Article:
From scripture a man's gay1 marriage1 would be given by (Eccl. 9:9) “Live joyfully with the wife whom thou lovest all the days of thy life” & (Isaiah 62:5) “as the bridegroom rejoiceth over the bride, so shall thy God rejoice over thee,”a gay4 marriage1 by (1Cor. 7:9) “But if they cannot contain, let them marry: for it is better to marry than to burn [with passion]” & (1Cor. 7:2) “to avoid fornication, let every man have his own wife, and let every woman have her own husband,” and whiskey based gay4 marriage3 by (Prov. 23:20) “Be not among wine­bibbers …” (Isaiah 5:11) “… that rise up early in the morning, that they may follow strong drink; that continue until night, till wine inflame them!”

Although gay has since come to include a meaning of homosexual, the dyad "gay marriage" meaning the union of two queers was unthink­able until first the Netherlands legalized same sex marriage, and then in the U.S. by the Massachusetts court … in Good­ridge v. Dept. of Public Health, 2003. Other states as well trying to follow suit fumbled the ball and got ahead of history.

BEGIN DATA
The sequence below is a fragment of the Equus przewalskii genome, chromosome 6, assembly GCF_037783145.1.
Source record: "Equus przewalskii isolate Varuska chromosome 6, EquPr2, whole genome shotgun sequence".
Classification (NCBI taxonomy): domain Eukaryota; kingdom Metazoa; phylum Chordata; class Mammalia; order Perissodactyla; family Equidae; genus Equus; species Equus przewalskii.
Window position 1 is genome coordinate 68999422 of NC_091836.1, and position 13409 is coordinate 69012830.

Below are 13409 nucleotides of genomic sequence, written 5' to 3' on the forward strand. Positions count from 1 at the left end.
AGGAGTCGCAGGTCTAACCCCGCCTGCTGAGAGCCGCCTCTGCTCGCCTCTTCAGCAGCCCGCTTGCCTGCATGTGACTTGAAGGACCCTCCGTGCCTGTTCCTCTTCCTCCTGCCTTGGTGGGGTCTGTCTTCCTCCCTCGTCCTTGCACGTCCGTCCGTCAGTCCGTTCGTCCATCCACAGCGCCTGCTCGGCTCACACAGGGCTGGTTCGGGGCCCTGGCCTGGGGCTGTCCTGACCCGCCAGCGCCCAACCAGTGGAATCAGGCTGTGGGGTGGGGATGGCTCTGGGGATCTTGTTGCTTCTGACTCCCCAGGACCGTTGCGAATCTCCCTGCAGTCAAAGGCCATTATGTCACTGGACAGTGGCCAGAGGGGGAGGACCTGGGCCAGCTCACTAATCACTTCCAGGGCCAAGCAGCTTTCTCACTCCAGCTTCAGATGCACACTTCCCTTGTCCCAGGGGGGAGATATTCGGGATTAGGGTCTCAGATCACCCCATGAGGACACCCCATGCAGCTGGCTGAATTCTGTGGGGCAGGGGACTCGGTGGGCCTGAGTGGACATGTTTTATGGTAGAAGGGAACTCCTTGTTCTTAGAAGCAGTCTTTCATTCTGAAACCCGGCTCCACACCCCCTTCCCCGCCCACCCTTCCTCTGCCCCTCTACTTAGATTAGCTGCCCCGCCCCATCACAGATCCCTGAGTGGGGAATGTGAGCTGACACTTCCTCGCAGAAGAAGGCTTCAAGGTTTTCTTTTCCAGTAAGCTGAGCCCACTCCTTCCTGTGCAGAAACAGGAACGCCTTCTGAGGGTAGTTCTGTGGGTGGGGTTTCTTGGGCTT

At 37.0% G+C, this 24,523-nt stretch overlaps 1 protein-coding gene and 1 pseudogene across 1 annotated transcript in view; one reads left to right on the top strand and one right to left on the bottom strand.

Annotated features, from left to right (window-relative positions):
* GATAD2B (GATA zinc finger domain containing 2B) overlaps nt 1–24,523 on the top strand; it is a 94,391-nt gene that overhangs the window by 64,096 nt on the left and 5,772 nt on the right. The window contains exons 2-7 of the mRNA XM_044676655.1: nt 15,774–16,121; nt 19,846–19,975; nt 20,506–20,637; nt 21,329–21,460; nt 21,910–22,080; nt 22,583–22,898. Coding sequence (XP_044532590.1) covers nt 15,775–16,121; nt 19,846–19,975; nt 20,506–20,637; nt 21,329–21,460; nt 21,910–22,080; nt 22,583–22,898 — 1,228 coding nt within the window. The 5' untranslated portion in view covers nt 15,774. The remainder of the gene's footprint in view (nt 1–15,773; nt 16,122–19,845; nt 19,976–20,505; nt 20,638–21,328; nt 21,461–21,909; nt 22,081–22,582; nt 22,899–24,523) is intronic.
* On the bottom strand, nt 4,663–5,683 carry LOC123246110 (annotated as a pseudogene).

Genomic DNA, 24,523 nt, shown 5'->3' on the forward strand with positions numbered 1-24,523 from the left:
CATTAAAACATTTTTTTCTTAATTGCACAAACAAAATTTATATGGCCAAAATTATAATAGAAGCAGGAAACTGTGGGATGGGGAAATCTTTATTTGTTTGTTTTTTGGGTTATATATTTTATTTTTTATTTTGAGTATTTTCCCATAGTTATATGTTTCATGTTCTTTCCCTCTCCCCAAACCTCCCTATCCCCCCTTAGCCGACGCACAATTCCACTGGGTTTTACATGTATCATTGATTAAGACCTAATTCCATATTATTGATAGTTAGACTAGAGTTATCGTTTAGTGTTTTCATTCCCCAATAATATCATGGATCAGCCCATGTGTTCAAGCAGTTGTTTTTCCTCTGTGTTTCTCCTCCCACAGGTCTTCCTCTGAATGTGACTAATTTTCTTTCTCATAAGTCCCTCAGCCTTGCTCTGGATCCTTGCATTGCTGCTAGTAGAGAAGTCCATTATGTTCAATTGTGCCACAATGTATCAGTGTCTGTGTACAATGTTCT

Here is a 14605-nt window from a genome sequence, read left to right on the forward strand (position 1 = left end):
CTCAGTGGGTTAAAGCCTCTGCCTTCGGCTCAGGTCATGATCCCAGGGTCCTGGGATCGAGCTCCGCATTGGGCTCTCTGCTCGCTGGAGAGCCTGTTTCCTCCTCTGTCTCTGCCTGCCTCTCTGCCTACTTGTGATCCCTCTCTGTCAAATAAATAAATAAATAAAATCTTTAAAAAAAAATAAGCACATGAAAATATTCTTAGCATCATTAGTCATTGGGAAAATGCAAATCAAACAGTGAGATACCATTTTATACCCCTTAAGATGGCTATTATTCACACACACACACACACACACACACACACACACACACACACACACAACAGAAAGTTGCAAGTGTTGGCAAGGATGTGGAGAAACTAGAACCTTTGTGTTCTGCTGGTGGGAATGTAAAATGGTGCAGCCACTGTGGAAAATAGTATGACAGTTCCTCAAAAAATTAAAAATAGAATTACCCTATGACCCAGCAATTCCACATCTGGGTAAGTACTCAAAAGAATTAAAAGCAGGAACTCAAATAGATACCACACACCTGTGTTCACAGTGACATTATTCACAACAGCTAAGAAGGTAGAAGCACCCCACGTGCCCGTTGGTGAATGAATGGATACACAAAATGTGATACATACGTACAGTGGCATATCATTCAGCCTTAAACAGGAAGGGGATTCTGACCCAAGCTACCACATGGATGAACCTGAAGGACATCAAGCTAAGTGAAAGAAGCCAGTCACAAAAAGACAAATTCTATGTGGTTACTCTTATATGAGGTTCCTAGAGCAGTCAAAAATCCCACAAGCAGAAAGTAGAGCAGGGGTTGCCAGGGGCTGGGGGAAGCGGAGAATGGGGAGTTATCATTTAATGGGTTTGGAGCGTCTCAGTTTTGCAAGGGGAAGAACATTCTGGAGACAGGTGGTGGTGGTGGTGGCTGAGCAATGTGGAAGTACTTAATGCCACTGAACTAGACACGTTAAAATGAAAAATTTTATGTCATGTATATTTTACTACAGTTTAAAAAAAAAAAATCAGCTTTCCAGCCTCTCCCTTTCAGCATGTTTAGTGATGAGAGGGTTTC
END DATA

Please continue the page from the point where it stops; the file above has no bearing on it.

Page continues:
For comparison let's look at Fowler's definition in 1946 of: “Libel: (Law) any public state­ment damaging to the reputation of a person; (Pop.) any false & defam­a­tory statement in conver­sation or other­wise. ¶“Scandal: (Law) any injurious report published concerning another which may be the foundation of legal action; (Pop.) the utterance of disgraceful imputations” (324). There are legal definitions (Law) and popular definitions (Pop.) Often the law is based on common law following the community held sense of matters. In this case the courts have been decreeing by judicial fiat the implementation of same sex marriage contrary to popular referenda and legislature—in 20 out of 36 states that had it legalized—, contrary to common law that regarded marriage as hetero­sexual, and contrary to all of civilized history. Had the Supreme Court held off and allowed the states to work it out individually, perhaps changing attitudes would have changed public opinion, but the Court's ruling on June 26, 2015 that same sex marriage must be recognized and implemented by all 50 states has set in stone its legal definition opposed to a contrary (by vote) popular one. The expression gay marriage (rather than same sex marriage) is too vague to be made into law, so that's the province of popular speech which in turn is subject to religious inter­pretation, which in fact Justice Kennedy in his majority opinion said the Court was friendly towards. So if some­one mentions or asks me about gay marriage, I'll be happy to discuss it with him per the scriptures quoted above and/or refer him to my review(s) here or on Epinions.com. If, how­ever, he wishes to use the terms gay with marriage to mean between two people of the same sex, he'll have to contex­tualize it with the triad "gay and lesbian marriage." People get away with looser usage so long as they aren't challenged, as Clint tried to do in the poker game in this movie, and we want to see if Rocklin will stick to his guns.